The New Usability Engineering Standard in IEC 62366-1:2015- Application and IEC/TR 62366-2:2016

IEC has released a new medical device usability standard, IEC 62366-1:2015, “Usability Engineering in IEC 62366-1:2015 —  Part 1: Application of the new Usability Engineering Standard to Medical Devices” and “IEC/TR 62366-2:2 Part 2: Guidance on the application of usability engineering to medical devices”. Its 9 Stages provide a repeatable process for performing UE and documenting the process and results in a UE File. These address an on-going concern by regulatory agencies in both the US and EU, human factors engineering, or it’s synonym, usability engineering.

Usability can be defined as “the ability for a human to interact easily and relatively error-free with a system, product or procedure.” The FDA views human factors engineering as mandated to reduce user error and make medical products use as close to intuitive as possible, especially since 2000. In one of their guidance documents on the subject, it states: “CDRH considers human factors testing a valuable component of product development for medical devices”. This webinar will focus on the two parts of the standard and it’s key requirements and application to medical devices.

Why You Should Attend:

The International Electrotechnical Commission has recently published this updated standard, in two parts.  It addresses an on-going concern by regulatory agencies in both the US and EU — human factors engineering /    usability engineering. Usability can be defined as “the ability for a human to interact easily and relatively error-free with a system, product or procedure.” The FDA views human factors engineering as mandated to reduce user error and make medical products use as close to intuitive as possible.  This provides major benefits to company and user, such as:

Specific beneficial outcomes of applying human factors/usability engineering to medical devices include:

  • Easier-to-use devices
  • Safer connections between device components and accessories (e.g., power cords, leads, tubing, cartridges)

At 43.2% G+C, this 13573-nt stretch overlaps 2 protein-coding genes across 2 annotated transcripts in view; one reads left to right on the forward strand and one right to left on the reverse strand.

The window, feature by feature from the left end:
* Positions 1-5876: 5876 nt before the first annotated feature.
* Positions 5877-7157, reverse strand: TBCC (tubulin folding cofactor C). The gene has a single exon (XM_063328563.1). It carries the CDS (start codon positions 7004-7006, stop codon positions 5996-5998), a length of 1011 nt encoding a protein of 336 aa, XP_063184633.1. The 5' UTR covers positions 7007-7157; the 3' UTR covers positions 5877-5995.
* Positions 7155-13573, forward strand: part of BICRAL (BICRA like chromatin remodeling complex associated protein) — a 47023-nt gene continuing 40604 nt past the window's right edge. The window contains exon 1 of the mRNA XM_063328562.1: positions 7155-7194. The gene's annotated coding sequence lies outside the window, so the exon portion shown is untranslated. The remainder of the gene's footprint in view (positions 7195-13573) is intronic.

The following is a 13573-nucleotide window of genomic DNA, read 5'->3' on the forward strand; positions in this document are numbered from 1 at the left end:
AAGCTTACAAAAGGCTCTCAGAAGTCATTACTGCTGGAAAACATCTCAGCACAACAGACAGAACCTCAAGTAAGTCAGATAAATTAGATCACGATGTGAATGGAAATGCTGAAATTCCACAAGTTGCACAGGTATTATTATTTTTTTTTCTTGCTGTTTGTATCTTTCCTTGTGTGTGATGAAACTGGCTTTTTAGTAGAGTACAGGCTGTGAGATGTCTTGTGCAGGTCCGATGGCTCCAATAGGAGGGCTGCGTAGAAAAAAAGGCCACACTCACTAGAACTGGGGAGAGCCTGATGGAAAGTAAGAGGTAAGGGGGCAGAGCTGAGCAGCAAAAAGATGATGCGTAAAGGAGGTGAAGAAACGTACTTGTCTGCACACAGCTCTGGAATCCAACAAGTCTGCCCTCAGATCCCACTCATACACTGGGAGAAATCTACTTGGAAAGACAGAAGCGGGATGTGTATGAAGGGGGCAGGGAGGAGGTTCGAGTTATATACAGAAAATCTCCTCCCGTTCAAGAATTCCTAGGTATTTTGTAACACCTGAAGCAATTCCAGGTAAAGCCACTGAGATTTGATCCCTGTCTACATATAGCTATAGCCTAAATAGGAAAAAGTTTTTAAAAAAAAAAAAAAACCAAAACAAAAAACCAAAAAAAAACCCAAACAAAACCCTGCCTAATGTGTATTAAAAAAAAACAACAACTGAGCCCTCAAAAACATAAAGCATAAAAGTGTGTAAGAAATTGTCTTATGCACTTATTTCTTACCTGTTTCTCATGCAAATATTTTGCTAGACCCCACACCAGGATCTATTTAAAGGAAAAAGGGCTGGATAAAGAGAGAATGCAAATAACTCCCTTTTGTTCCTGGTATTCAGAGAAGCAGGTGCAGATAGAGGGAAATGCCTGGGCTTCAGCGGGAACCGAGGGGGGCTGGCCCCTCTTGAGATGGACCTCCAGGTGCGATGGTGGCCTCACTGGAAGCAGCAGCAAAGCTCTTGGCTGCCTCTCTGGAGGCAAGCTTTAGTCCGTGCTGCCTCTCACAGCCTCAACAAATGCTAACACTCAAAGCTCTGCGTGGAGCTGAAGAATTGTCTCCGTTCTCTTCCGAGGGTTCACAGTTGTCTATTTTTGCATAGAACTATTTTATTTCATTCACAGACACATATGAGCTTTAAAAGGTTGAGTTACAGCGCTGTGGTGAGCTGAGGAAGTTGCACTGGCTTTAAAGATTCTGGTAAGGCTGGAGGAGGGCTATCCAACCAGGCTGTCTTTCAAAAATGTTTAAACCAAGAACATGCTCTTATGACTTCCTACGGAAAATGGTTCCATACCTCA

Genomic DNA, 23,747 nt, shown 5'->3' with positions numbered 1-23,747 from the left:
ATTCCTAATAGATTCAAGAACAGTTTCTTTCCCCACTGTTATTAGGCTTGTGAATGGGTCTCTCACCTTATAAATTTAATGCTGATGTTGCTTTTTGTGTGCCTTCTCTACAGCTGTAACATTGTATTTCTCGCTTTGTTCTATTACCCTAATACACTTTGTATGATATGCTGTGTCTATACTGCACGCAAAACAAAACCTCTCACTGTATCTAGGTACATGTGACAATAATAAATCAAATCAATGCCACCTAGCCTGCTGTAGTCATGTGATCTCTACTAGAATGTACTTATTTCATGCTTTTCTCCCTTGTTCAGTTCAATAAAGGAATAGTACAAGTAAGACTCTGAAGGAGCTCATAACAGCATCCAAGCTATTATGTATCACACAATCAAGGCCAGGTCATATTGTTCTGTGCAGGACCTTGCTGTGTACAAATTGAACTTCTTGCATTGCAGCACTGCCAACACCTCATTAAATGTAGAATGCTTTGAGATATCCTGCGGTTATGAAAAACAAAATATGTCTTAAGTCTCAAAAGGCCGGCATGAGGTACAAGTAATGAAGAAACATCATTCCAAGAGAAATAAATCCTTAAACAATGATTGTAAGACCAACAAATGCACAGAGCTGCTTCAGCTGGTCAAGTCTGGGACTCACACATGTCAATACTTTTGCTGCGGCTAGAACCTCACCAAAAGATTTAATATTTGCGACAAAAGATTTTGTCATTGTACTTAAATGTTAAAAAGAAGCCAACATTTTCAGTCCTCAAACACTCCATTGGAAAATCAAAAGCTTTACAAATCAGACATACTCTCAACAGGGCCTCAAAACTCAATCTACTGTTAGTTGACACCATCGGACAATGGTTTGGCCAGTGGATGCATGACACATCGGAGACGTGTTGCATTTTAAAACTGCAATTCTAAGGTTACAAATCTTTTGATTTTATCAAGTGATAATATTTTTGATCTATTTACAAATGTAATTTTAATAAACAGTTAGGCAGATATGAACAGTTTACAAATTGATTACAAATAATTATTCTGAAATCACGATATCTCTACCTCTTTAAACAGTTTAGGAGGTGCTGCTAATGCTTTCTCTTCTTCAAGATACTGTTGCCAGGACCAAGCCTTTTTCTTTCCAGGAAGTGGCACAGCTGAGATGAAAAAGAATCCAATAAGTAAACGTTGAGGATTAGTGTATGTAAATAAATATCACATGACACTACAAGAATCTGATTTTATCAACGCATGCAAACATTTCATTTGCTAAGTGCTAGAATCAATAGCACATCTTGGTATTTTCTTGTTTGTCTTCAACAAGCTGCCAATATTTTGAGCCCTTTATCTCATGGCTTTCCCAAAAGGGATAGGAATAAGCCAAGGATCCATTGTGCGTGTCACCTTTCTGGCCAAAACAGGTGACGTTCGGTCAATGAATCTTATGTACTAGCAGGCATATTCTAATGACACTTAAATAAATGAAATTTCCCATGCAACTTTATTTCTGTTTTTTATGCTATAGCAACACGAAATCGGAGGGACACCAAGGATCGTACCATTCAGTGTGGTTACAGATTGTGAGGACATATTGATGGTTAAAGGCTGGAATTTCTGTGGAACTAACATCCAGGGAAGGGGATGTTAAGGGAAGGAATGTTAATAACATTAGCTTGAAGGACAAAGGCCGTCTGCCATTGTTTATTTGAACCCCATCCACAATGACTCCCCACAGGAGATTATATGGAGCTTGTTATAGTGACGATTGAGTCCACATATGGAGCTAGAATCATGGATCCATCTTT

• Easier-to-read controls and displays
  • Better user understanding of the device’s status and operation
  • Better user understanding of a patient’s current medical condition
  • More effective alarm signals
  • Easier device maintenance and repair
  • Reduced user reliance on user manuals
  • Reduced need for user training and retraining
  • Reduced risk of use error
  • Reduced risk of adverse events
  • Reduced risk of product recalls

Employment of these principles is carefully looked for and reviewed by regulatory agencies in device submissions, especially as products and procedures become ever more complex.

Areas Covered in the Session :

  • Key parts of IEC 62366-1
  • Written for easier to understand intent / implementation
  • Part 1 focuses on “what”, Part 2 on “how”
  • Closer ties to ISO 14971, Medical Device Risk Management
  • Closer adherence to US FDA guidance; more harmonization
  • Planning requirements
  • Defined engineering process
  • User interface considerations
Who Will Benefit:

  • Senior Management
  • Middle Management
  • QA/RA
  • Operations
  • Production
  • Engineering
  • Marketing
  • Medical Device Consultants

MD1984

John E. Lincoln

John E. Lincoln, is Principal of J. E. Lincoln and Associates LLC, a consulting company with over 33 years experience in U.S. FDA-regulated industries, 19 years as a full-time consultant. John has worked with companies from start-up to Fortune 100, in the U.S., Mexico, Canada, France, Germany, Sweden, China and Taiwan. He specializes in quality assurance, regulatory affairs, QMS problem remediation and FDA responses, new / changed product 510(k)s, process / product / equipment including QMS and software validations, ISO 14971 product risk management files / reports, Design Control / Design History Files, Technical Files.

He has held positions in Manufacturing Engineering, QA, QAE, Regulatory Affairs, to the level of Director and VP (R&D). In addition, John has prior experience in military, government, electronics, and aerospace. He has ptublished numerous articles in peer reviewed journals, conducted workshops and webinars worldwide on CGMP subjects. John is a graduate of UCLA.

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